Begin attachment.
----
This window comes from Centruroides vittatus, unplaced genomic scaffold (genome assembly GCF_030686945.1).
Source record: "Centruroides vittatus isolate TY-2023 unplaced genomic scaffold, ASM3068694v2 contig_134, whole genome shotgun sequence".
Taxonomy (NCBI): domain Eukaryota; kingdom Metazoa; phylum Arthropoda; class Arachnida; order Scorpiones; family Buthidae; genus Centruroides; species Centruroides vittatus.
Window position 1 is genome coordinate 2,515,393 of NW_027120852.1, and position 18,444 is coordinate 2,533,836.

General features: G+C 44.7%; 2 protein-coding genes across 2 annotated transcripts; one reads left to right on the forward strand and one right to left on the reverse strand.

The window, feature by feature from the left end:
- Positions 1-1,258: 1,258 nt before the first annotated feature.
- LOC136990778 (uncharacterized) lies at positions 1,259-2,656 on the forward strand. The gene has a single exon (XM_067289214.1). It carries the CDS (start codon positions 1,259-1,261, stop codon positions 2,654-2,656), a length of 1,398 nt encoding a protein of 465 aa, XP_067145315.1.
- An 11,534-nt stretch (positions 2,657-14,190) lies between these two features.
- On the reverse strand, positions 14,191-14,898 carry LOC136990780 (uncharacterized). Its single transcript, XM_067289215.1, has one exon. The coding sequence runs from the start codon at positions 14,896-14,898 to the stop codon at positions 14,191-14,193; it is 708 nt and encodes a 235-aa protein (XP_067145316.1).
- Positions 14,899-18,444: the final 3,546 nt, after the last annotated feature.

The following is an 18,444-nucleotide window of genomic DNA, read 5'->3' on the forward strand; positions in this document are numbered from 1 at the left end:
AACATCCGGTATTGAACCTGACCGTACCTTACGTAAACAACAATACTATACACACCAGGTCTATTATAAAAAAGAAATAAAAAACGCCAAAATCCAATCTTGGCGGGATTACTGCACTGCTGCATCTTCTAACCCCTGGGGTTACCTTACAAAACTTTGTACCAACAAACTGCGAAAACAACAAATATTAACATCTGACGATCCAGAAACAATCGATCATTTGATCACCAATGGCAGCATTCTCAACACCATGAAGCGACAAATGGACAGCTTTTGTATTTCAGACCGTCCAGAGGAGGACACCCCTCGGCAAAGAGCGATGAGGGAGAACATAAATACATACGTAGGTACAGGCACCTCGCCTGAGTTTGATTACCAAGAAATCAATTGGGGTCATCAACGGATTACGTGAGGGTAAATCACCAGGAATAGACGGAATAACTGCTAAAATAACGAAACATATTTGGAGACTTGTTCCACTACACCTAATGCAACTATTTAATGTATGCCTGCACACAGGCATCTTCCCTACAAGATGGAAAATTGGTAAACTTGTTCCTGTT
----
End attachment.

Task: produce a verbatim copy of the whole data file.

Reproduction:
This window comes from Centruroides vittatus, unplaced genomic scaffold (genome assembly GCF_030686945.1).
Source record: "Centruroides vittatus isolate TY-2023 unplaced genomic scaffold, ASM3068694v2 contig_134, whole genome shotgun sequence".
Taxonomy (NCBI): domain Eukaryota; kingdom Metazoa; phylum Arthropoda; class Arachnida; order Scorpiones; family Buthidae; genus Centruroides; species Centruroides vittatus.
Window position 1 is genome coordinate 2,515,393 of NW_027120852.1, and position 18,444 is coordinate 2,533,836.

General features: G+C 44.7%; 2 protein-coding genes across 2 annotated transcripts; one reads left to right on the forward strand and one right to left on the reverse strand.

The window, feature by feature from the left end:
- Positions 1-1,258: 1,258 nt before the first annotated feature.
- LOC136990778 (uncharacterized) lies at positions 1,259-2,656 on the forward strand. The gene has a single exon (XM_067289214.1). It carries the CDS (start codon positions 1,259-1,261, stop codon positions 2,654-2,656), a length of 1,398 nt encoding a protein of 465 aa, XP_067145315.1.
- An 11,534-nt stretch (positions 2,657-14,190) lies between these two features.
- On the reverse strand, positions 14,191-14,898 carry LOC136990780 (uncharacterized). Its single transcript, XM_067289215.1, has one exon. The coding sequence runs from the start codon at positions 14,896-14,898 to the stop codon at positions 14,191-14,193; it is 708 nt and encodes a 235-aa protein (XP_067145316.1).
- Positions 14,899-18,444: the final 3,546 nt, after the last annotated feature.

The following is an 18,444-nucleotide window of genomic DNA, read 5'->3' on the forward strand; positions in this document are numbered from 1 at the left end:
AACATCCGGTATTGAACCTGACCGTACCTTACGTAAACAACAATACTATACACACCAGGTCTATTATAAAAAAGAAATAAAAAACGCCAAAATCCAATCTTGGCGGGATTACTGCACTGCTGCATCTTCTAACCCCTGGGGTTACCTTACAAAACTTTGTACCAACAAACTGCGAAAACAACAAATATTAACATCTGACGATCCAGAAACAATCGATCATTTGATCACCAATGGCAGCATTCTCAACACCATGAAGCGACAAATGGACAGCTTTTGTATTTCAGACCGTCCAGAGGAGGACACCCCTCGGCAAAGAGCGATGAGGGAGAACATAAATACATACGTAGGTACAGGCACCTCGCCTGAGTTTGATTACCAAGAAATCAATTGGGGTCATCAACGGATTACGTGAGGGTAAATCACCAGGAATAGACGGAATAACTGCTAAAATAACGAAACATATTTGGAGACTTGTTCCACTACACCTAATGCAACTATTTAATGTATGCCTGCACACAGGCATCTTCCCTACAAGATGGAAAATTGGTAAACTTGTTCCTGTT